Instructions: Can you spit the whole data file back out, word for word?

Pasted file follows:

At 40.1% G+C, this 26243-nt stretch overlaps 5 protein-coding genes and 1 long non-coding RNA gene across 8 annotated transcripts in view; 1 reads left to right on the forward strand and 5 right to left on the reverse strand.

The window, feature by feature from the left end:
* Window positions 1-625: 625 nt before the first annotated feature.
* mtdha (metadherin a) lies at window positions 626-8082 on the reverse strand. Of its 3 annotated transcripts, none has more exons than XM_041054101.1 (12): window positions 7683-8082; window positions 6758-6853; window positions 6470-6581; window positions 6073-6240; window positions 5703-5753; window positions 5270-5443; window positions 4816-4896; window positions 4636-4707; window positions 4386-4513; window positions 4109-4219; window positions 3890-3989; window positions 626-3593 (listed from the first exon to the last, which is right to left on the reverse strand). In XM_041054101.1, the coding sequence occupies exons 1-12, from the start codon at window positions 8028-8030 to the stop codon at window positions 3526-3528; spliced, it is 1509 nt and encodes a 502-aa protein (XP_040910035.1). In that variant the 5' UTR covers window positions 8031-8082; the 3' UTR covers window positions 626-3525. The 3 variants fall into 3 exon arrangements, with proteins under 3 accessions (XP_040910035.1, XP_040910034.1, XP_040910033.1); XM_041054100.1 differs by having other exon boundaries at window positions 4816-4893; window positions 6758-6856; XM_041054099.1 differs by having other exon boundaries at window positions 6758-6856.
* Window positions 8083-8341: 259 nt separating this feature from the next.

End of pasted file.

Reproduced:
At 40.1% G+C, this 26243-nt stretch overlaps 5 protein-coding genes and 1 long non-coding RNA gene across 8 annotated transcripts in view; 1 reads left to right on the forward strand and 5 right to left on the reverse strand.

The window, feature by feature from the left end:
* Window positions 1-625: 625 nt before the first annotated feature.
* mtdha (metadherin a) lies at window positions 626-8082 on the reverse strand. Of its 3 annotated transcripts, none has more exons than XM_041054101.1 (12): window positions 7683-8082; window positions 6758-6853; window positions 6470-6581; window positions 6073-6240; window positions 5703-5753; window positions 5270-5443; window positions 4816-4896; window positions 4636-4707; window positions 4386-4513; window positions 4109-4219; window positions 3890-3989; window positions 626-3593 (listed from the first exon to the last, which is right to left on the reverse strand). In XM_041054101.1, the coding sequence occupies exons 1-12, from the start codon at window positions 8028-8030 to the stop codon at window positions 3526-3528; spliced, it is 1509 nt and encodes a 502-aa protein (XP_040910035.1). In that variant the 5' UTR covers window positions 8031-8082; the 3' UTR covers window positions 626-3525. The 3 variants fall into 3 exon arrangements, with proteins under 3 accessions (XP_040910035.1, XP_040910034.1, XP_040910033.1); XM_041054100.1 differs by having other exon boundaries at window positions 4816-4893; window positions 6758-6856; XM_041054099.1 differs by having other exon boundaries at window positions 6758-6856.
* Window positions 8083-8341: 259 nt separating this feature from the next.